By then, electronics, combined with better optics, rendered possible firing on the move, thanks to the invention of the gun stabilization system, connected to a ballistic computer and a laser rangefinder. These three innovations combined to make all the firepower more efficient on the 2nd generation main battle tanks, which were followed by the necessary return of the emphasis on protection and its refinements, through composites and ERA. (See later).
Most experts agree that this new generation was mostly the result of better electronics and sensory equipment and a general advancement typical of the digital era. However, other innovations are more down-to-earth. Indeed, the basics only changed in degree compared to the 2nd generation. The main armament for a MBT is now universally set to 120 mm (with or without an autoloader), which allows a great deal of versatility and efficiency with existing rounds like the APFSDS. Improvements with rounds usually consisted of finding better round compositions using computer simulations, but the greatest change is in the accuracy provided to the gun itself.
Dutch Leopard 2A6 in exercises
Computer-assisted research led to devising better materials and compositions through less expensive computer-generated trials and simulations, helping in turn to refine the composition of today’s composite armour. For better cost-efficiency and greater upgrade pace, modular armour was also introduced, to integrate these new configurations, which also included better composite materials like carbon fiber. The composite layers could indeed help defeat any round configuration, from HEAT to Sabot, using just one versatile sandwich recipe.
Mobility did not change much in appearance, still relying on 6-7 relatively small roadwheels suspended by torsion bars. But the introduction of hydro-pneumatic suspension (pioneered already in the 1960s for the very atypical Swedish S-tank) seemed to be more usual, and perhaps the next logical step. When combined with a digital computer with GPS and big data management, it can automatically set the right suspension hardness to fit the terrain, or even prevent driving errors and/or provide driving correction on the move.
Staff members of the Federal Press Office are observing the autumn maneuver “Fränkischer Schild” of the Bundeswehr – with the participation of numerous soldiers from NATO member states as well as a French large organization – in the area of Würzburg 1986 – Bundesarchiv
A 4th generation ?:
Currently MBTs of the 3rd and actual generation are from the 1980s, nearly 40 years old. There are talks about what exactly is or should be a 4th generation MBT. Many argues the Japanese Type 10 is a 4th gen. MBT, but does not provide more elements to fuel their case other than “featuring the most advanced features”. The Altay is very much and advanced local copy of the Leopard 2A6/7, but still not seen as a “4th”, and the Chinese projected Chinese PLA CN-M whether it is a hoax or a real thing, needs to be covered much in detail to again paste this label.
Hypothetic “leaked” pictures about the Type 5 Chinese MBT
What about the T-14 Armata ? Being the latest tank with the Altay to be unveiled and pressed into service, the Armata arguably features some characteristics which should be included in future tanks, therefore possible 4th gen MBTs: Its remotelly operated turret that provide its crew with an unprecedented level of protection while at the same time keeping the low weight and profile of previous Russian MBTs. To counter the Armata and possible Chinese type 05, Rheinmetall has recently developed a 130 mm gun (already tried 140 mm guns when testing the Leopard 2) which will receive probably a new MBT, unless it is tailored to fit on the current Leopard 2 chassis and modified turret. https://www.nextbigfuture.com/2016/06/next-generation-german-and-french-main.html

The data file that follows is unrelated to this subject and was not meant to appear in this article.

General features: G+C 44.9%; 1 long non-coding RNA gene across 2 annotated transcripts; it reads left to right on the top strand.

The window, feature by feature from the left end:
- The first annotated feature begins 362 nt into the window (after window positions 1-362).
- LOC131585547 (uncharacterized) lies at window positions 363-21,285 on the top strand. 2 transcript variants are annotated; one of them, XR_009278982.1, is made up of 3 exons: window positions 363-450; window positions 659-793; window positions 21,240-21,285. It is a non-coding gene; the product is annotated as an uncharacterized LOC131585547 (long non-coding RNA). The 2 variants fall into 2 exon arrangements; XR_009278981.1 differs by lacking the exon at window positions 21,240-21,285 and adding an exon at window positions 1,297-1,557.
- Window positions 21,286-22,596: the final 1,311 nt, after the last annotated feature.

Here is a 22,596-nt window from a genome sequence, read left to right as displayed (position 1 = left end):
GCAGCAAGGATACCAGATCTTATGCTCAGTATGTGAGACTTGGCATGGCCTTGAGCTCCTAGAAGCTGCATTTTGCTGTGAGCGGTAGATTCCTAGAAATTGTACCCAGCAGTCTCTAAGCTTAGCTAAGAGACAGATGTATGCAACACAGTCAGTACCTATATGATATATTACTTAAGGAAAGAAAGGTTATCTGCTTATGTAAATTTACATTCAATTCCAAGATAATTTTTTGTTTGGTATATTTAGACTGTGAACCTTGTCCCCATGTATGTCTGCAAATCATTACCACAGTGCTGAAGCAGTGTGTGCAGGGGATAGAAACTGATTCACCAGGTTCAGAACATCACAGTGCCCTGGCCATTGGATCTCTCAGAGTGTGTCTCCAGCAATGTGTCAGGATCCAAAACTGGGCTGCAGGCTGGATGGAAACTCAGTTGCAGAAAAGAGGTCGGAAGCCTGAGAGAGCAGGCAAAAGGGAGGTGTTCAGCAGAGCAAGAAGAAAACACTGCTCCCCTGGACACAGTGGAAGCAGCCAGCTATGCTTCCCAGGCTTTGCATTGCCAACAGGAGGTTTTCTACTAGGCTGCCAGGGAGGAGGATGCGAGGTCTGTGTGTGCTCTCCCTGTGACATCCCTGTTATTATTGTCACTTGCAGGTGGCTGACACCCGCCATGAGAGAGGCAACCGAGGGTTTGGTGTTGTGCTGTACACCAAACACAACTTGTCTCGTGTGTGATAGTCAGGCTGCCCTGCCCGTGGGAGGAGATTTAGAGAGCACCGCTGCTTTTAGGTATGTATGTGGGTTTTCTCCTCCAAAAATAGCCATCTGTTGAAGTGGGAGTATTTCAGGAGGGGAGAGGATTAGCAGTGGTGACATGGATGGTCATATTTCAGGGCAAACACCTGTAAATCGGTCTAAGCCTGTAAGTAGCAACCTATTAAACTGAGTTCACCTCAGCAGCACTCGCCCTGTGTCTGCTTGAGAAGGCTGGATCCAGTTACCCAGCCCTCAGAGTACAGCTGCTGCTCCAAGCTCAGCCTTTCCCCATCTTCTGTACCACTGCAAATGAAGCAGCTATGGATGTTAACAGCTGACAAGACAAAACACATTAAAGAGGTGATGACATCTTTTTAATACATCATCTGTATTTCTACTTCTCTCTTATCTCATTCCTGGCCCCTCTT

Another feat of engineering was to marry the advantages of the diesel with a turbine. Several modern tanks, like the Abrams, the T-80 and the Leclerc indeed favoured this formula (already pioneered also by the S-tank) that can provide an enormous speed boost, albeit through high fuel consumption. The diesel is used for cruising and generally feeding on-board electrical systems while the turbine acts as an auxiliary energy source when the main engine was shut down. Computer gearbox and consumption management now help to save fuel and better manage the engine’s durability. Let’s not forget that the usual engineering rules applied to civilian products, which impose a short life cycle for the sake of sales marketing, are normally irrelevant in the military. An MBT today is so expensive to design and so easy to upgrade that its life expectancy more than doubled, to reach 50 years plus. Best examples of this are the Soviet T-72 and American Abrams, that are still first-line and still relevant after several upgrades..
But the real game-changers are probably electronics and digital equipment. These are not external changes but they brought battlefield efficiency to new heights, thanks to several systems. For the gunnery, improvements consist of a better laser range finder, with a better and faster, fully automated data management system that allows the “hunter-killer” capability. This began with detection through satellite and/or drone-provided intelligence and long-range infrared recognition, (much superior to the human eye) to laying the gun with the proper parameters and ammunition according to the target’s own moves and the battlefield terrain. Improved gun stabilization systems and better gyroscopes allow a gun to stay on target, regardless of the tank’s own movement or the actions of the target. This data management combined with rapid-loading or assisted loading also allows engaging several targets in a short period of time. Long range accuracy would be a mix of sensory data of extreme acuity and diversity, combined with all the power of modern computation to give an extremely precise and fast gunnery solution, automatically transmitted to the gun laying system.